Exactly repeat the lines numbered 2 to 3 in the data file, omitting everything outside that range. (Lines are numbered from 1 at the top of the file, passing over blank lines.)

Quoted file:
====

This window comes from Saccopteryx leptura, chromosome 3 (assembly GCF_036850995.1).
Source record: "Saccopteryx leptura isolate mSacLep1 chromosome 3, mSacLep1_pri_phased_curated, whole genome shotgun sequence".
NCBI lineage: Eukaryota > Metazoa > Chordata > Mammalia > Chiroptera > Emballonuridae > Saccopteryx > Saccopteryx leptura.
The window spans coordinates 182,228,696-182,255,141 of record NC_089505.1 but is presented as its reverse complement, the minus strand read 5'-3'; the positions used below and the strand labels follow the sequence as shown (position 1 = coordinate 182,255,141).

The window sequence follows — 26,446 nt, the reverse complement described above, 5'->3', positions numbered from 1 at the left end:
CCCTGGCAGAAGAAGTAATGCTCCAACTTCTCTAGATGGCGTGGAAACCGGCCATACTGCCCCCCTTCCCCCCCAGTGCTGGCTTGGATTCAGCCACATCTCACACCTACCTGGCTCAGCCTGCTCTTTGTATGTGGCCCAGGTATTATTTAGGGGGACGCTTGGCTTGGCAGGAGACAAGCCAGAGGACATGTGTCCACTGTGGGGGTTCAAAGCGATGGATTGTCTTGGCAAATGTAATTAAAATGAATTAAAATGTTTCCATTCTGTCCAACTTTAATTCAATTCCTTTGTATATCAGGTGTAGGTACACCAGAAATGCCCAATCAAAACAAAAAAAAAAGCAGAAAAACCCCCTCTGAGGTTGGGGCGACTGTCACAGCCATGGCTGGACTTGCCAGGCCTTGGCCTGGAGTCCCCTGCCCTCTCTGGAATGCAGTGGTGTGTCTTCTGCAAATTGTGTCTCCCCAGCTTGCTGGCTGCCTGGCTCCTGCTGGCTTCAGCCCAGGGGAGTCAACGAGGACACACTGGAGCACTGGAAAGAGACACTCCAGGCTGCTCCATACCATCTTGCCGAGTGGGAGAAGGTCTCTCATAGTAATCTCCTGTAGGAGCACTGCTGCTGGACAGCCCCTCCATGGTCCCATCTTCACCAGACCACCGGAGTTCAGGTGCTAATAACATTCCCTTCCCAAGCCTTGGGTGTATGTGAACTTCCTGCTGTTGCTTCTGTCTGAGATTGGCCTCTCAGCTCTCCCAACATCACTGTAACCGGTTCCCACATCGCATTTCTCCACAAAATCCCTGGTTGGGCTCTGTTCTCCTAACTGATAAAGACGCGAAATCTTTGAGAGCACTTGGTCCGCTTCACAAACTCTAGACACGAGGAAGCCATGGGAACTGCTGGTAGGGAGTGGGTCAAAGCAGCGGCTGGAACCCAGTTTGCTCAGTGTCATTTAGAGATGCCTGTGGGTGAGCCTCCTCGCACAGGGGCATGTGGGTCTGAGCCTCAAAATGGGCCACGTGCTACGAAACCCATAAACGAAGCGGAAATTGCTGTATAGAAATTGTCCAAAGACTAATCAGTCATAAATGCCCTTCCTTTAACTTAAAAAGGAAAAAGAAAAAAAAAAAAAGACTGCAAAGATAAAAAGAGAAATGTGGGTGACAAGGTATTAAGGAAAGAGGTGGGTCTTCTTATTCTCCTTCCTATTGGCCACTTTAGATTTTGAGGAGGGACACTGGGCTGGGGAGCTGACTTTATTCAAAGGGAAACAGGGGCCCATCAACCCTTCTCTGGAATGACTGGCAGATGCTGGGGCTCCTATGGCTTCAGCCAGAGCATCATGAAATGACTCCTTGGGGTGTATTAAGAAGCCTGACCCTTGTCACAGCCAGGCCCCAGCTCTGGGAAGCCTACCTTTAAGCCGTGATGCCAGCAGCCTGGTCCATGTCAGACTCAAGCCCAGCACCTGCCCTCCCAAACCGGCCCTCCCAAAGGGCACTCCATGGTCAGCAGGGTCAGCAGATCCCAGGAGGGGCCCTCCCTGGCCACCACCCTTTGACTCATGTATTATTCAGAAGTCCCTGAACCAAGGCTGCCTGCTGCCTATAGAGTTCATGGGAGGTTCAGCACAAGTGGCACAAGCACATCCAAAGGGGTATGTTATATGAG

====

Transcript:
Source record: "Saccopteryx leptura isolate mSacLep1 chromosome 3, mSacLep1_pri_phased_curated, whole genome shotgun sequence".
NCBI lineage: Eukaryota > Metazoa > Chordata > Mammalia > Chiroptera > Emballonuridae > Saccopteryx > Saccopteryx leptura.